The Campaign to Regulate Marijuana Like Alcohol (CRMLA) in Arizona announced that they have collected 50,000 signatures within 10 weeks. The campaign needs at least 150,000 signatures by July 2016 in order to get onto the November 2016 ballot.
Organizers believe the swift start to the signature collections for the campaign demonstrates that voters in Arizona are ready to further reform the state’s marijuana. “Adults of all ages and political stripes want to vote for this in November 2016,” stated the campaign chairman. “We are excited by the outpouring of support. This is the right initiative at the right time.”
Initiative supporters say the momentum in collecting signatures doesn’t show any signs of slowing down anytime soon. “We get dozens of requests every day on social media and phone calls to the campaign headquarters asking where people can sign petitions,” says Carlos Alfaro, the campaign political director, who also noted that voters can sign petitions at many Motor Vehicle Division locations around the state.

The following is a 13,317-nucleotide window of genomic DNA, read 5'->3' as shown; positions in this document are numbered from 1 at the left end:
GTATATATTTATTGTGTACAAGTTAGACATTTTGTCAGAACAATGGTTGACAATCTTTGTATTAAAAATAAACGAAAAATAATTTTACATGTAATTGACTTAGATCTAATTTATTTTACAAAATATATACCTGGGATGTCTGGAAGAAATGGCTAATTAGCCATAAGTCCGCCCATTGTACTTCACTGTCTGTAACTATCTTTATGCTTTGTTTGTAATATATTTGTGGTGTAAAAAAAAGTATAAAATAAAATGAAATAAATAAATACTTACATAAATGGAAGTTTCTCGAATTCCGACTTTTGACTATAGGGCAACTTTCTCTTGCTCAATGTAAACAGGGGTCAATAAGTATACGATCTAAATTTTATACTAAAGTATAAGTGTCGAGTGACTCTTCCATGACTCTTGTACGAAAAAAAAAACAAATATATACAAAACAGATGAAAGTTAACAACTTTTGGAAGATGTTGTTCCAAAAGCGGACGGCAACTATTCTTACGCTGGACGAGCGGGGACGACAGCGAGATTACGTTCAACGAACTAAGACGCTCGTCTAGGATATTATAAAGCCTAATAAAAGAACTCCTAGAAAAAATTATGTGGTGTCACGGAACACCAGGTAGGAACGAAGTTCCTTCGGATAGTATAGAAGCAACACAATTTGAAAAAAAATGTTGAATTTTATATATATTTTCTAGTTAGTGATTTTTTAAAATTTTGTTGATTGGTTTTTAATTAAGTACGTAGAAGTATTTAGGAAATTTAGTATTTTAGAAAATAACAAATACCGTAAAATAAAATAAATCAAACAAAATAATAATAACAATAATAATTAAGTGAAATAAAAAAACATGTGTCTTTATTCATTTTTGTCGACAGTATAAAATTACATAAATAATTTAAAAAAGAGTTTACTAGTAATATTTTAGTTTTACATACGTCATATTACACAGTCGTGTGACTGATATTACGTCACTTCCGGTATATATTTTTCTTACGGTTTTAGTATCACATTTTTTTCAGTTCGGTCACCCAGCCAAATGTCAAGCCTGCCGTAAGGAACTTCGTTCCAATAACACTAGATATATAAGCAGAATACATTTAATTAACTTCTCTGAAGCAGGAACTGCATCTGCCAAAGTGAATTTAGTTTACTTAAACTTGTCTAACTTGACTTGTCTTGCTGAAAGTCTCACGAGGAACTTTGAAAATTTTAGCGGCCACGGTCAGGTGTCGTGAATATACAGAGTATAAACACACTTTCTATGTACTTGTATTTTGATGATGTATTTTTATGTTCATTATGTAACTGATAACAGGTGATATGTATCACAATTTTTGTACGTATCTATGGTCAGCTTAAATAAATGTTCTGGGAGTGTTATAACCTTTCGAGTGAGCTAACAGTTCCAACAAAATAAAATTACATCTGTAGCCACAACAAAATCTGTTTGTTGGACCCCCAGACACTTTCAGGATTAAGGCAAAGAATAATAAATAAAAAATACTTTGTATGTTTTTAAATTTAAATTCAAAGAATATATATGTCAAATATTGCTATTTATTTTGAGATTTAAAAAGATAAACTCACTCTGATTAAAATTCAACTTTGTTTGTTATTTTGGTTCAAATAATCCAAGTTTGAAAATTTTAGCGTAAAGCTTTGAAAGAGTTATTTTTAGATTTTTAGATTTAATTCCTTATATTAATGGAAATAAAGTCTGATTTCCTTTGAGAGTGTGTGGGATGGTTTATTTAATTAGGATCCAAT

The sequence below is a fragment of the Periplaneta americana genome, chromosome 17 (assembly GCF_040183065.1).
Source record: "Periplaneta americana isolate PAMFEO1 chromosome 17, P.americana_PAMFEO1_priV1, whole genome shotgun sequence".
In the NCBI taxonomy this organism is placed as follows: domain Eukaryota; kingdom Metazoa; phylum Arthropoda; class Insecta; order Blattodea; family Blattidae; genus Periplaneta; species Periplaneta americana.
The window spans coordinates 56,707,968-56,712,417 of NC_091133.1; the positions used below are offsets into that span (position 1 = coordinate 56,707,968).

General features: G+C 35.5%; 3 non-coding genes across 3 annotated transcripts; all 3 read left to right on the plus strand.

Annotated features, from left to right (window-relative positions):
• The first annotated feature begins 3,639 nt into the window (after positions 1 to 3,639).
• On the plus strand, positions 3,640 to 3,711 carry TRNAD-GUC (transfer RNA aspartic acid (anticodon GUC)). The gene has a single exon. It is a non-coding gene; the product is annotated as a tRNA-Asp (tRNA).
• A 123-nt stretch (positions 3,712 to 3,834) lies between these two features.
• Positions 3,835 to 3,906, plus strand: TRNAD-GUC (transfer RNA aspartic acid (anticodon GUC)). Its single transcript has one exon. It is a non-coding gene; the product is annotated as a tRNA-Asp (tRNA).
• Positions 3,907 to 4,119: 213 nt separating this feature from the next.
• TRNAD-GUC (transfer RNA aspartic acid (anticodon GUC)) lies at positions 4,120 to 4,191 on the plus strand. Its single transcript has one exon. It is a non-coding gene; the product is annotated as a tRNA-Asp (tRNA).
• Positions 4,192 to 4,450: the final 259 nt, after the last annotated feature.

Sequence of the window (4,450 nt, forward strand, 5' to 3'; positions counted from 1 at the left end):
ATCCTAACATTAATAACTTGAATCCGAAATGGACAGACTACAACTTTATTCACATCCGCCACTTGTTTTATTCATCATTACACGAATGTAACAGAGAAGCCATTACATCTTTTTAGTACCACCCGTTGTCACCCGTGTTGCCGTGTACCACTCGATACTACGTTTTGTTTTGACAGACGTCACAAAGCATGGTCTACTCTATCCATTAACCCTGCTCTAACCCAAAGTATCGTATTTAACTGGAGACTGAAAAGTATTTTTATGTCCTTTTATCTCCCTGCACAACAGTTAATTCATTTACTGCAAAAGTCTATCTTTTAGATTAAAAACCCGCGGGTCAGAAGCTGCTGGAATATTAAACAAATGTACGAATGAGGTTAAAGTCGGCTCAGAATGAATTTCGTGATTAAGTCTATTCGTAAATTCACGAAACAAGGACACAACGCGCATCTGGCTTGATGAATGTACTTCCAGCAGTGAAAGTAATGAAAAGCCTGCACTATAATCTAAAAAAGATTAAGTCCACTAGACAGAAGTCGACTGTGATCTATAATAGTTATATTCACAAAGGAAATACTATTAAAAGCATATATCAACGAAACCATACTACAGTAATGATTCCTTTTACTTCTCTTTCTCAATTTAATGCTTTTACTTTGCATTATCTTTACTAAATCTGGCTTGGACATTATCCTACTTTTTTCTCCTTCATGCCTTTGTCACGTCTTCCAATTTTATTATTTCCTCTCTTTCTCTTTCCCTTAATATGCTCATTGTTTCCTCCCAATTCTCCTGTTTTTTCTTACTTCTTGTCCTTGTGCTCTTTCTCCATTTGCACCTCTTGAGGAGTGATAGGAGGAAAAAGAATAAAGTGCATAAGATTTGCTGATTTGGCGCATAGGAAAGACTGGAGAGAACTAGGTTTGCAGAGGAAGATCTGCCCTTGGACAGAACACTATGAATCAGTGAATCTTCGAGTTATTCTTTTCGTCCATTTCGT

In summary, the CRMLA’s initiative, the Regulation and Taxation of Marijuana Act would:
– allow adults 21 or older to possess and privately consume and grow limited amounts of marijuana (it will remain illegal to consume marijuana in public)
– establish a Department of Marijuana Licenses and Control to regulate the cultivation, manufacturing, testing, transportation, and sale of marijuana
– create a system in which licensed businesses ( ) can cultivate and sell marijuana to adults
– provide local governments with the authority to regulate and prohibit marijuana businesses
– establish a 15% tax on adult marijuana sales in addition to standard sales taxes.
Tax revenue from the recreational marijuana industry would be used to fund the implementation and enforcement of regulations as well as be allocated to the Department of Education for construction, maintenance, operating costs, and full-day kindergarten programs, and to the Department of Health Services for public health efforts.
Recent polls have found that a majority of Arizona voters favor legalizing marijuana. A June 2015 poll found that 53% of Arizonans support legalization.